Power distribution and its impact on team performance

The impact of power differentials on how teams and groups work is not as straightforward as it might seem. Having a mix of powerful and less powerful people in a team, or having a team composed entirely of powerful people can both have a negative impact on performance (Angus et al, 2016). It seems that the more powerful people are, the less effective they are in tasks that require coordination with others. High power individuals tend to be over-confident, to be poor listeners, to devalue other people’s ideas, interrupt and take credit for other people’s suggestions and successes. Compared with low power groups, when working together, a group of high power individuals is less focused, less creative, has more conflict and shares less information. Where high power individuals shone was when they worked on their own.

Power can be acquired in many ways, but some of the most common in a team context are:

  • Hierarchical power (position or authority)
  • Power of expertise (knowledge)
  • Power of connection (networks of influence or information, often associated with relatively long tenure in post; and also being “in with” other high power individuals)

The implications for team coaching are considerable. The team members may well recognize that power differentials exist and affect behaviors, but are unlikely to be aware of how these play out. So what can the team coach do to raise awareness and help the team manage power issues better?

A simple exercise to bring power issues into the open is the following:

  • Ask everyone to rate themselves against each of their team colleagues against the question When you are in meetings with this person, do you feel more powerful than them, less powerful or about the same level of power?
  • In situations, where you feel more powerful, how would you rate a) yourself and b) the group or team on:

o   Listening to and being genuinely interested in less powerful colleagues’ views?

o   Working collaboratively?

o   Sharing information?

o   Valuing other people’s contributions

o   Generating creative ideas

  • In situations, where you feel less powerful, how would you rate a) yourself and b) the group or team on:

o   Listening to and being genuinely interested in less powerful colleagues’ views?

o   Working collaboratively?

o   Sharing information?

o   Valuing other people’s contributions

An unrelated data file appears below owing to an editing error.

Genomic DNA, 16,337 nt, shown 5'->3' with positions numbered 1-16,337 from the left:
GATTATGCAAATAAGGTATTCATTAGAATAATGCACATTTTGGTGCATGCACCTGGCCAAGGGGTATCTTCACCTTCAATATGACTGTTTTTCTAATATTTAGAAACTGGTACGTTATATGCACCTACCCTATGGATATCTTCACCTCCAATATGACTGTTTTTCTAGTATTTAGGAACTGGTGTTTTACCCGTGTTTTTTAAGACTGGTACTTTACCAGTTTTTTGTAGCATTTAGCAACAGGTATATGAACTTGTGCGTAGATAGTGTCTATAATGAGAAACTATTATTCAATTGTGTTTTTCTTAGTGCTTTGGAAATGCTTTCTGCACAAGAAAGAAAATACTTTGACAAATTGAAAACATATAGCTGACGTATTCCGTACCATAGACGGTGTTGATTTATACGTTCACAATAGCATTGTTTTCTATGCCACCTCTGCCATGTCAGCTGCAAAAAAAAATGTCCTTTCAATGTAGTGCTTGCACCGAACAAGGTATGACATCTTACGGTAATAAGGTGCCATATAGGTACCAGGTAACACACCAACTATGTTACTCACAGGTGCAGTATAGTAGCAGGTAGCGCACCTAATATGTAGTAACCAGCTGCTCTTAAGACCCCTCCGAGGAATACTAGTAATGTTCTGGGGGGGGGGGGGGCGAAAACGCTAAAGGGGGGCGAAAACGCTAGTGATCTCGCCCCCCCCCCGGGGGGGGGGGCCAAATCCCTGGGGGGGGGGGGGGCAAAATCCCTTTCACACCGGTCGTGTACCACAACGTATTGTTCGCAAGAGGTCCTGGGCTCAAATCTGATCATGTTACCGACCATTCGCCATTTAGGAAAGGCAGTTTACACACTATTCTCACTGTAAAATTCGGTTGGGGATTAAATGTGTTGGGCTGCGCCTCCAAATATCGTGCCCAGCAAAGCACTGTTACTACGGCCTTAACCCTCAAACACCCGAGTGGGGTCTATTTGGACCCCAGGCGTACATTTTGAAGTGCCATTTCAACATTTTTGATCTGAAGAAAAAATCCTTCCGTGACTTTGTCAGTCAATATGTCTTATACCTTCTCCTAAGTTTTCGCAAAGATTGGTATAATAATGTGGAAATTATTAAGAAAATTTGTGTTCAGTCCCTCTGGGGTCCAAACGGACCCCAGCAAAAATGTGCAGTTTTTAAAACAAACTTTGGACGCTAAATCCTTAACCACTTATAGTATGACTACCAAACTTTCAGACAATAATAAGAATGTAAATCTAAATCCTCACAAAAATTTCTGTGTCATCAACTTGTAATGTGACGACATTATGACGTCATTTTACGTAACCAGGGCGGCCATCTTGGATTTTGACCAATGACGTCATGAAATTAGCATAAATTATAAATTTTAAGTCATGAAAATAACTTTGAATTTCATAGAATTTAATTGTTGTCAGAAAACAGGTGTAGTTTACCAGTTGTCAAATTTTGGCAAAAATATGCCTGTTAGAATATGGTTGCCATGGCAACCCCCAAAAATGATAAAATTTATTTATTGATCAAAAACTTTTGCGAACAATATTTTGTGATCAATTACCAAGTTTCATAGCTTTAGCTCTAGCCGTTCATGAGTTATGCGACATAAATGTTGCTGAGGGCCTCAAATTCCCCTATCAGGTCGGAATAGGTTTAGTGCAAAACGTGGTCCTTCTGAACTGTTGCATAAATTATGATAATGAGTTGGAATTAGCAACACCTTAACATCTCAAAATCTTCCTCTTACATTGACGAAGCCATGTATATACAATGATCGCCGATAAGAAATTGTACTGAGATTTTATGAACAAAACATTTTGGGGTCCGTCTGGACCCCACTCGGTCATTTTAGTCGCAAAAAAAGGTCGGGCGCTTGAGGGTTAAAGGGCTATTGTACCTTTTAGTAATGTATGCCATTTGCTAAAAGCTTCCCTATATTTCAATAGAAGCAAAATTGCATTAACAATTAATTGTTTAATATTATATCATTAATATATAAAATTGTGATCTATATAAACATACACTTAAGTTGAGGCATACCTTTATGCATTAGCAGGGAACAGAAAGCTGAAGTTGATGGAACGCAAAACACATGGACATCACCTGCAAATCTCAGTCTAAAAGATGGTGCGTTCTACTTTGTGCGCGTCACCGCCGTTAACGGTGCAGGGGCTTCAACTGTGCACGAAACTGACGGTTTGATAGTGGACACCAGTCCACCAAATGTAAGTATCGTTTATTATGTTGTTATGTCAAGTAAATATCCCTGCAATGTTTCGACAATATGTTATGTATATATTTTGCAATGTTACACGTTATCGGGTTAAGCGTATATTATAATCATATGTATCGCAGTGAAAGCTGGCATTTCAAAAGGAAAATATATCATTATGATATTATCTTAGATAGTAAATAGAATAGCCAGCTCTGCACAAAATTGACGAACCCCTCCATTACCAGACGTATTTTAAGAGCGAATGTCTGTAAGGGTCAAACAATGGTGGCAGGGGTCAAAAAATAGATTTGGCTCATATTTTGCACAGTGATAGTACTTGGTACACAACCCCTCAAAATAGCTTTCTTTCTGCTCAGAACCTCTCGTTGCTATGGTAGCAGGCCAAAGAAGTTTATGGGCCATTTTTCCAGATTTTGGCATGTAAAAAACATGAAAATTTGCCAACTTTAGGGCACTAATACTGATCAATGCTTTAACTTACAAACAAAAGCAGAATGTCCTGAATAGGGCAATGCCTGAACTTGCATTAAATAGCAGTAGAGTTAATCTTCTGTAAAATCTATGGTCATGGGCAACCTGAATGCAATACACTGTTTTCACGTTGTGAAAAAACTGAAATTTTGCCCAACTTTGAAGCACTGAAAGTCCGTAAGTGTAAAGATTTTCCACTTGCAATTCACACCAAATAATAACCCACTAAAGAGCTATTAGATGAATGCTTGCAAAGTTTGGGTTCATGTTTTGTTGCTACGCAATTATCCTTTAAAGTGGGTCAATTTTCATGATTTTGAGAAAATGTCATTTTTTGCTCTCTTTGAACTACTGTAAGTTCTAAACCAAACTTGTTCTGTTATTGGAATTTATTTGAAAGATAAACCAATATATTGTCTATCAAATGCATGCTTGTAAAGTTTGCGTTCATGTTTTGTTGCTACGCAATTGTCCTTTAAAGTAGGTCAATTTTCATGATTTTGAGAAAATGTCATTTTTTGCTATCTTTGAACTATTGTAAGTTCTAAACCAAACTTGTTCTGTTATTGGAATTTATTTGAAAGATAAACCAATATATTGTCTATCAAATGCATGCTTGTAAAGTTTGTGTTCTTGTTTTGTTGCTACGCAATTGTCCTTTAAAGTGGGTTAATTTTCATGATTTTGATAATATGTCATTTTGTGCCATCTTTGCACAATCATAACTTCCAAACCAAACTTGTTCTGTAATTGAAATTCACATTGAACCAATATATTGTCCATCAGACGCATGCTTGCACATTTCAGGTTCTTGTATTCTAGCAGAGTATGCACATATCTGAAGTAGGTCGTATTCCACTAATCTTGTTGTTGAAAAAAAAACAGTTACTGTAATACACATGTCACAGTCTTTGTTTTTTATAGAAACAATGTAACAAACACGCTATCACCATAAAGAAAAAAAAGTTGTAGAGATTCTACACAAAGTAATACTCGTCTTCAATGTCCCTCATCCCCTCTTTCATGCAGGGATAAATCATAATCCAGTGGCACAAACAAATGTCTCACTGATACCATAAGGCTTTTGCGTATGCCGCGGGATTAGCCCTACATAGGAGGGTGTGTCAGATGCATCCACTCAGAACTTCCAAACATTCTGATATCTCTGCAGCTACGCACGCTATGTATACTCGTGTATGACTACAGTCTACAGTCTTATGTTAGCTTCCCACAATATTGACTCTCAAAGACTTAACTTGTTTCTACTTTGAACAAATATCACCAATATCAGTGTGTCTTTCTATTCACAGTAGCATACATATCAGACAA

o   Generating creative ideas

  • In situations, where you feel equally powerful, how would you rate a) yourself and b) the group or team on:

o   Listening to and being genuinely interested in less powerful colleagues’ views?

o   Working collaboratively?

o   Sharing information?

o   Valuing other people’s contributions

o   Generating creative ideas

  • What could you as an individual do to overcome the negative effects of power differentials, when you are in situations where you feel powerful or less powerful?
  • What could the team as a whole do, to overcome the negative effects of power differentials?

The outcome of this exercise should be greater individual and collective awareness of the issues, along with practical approaches for managing them. These approaches are likely to be a mixture of structures and behaviors. Structural approaches may include:

  • Building time into the agenda of meetings, for sharing of information
  • Generating ideas quietly and individually, before pooling and discussing them together
  • Appointing one or more of the less powerful members in a meeting as “designated contrarian”, with the role of presenting alternative or minority perspectives on an issue
  • Making sure that work groups are not dominated by (or composed solely of) high power individuals

Behavioral approaches may include:

  • Rules or norms about how to flag up situations, where power issues are affecting the quality of discussions, decision-making and /or performance
  • Analysis of situations, where individuals felt themselves to be in a low power status, and that this has had a negative effect on individual and/or collective performance
  • Making power management issues part of 360-degree feedback
  • The team coach can point out when he or she observes power issues affecting behaviors in a negative way

A good starting point is for the team to recognize that high performance is more likely and more sustainable, when there is a relative “power equilibrium” and that it is everyone’s responsibility to create and sustain that state, wherever possible. The responsibility therefore becomes shared between high and low power team

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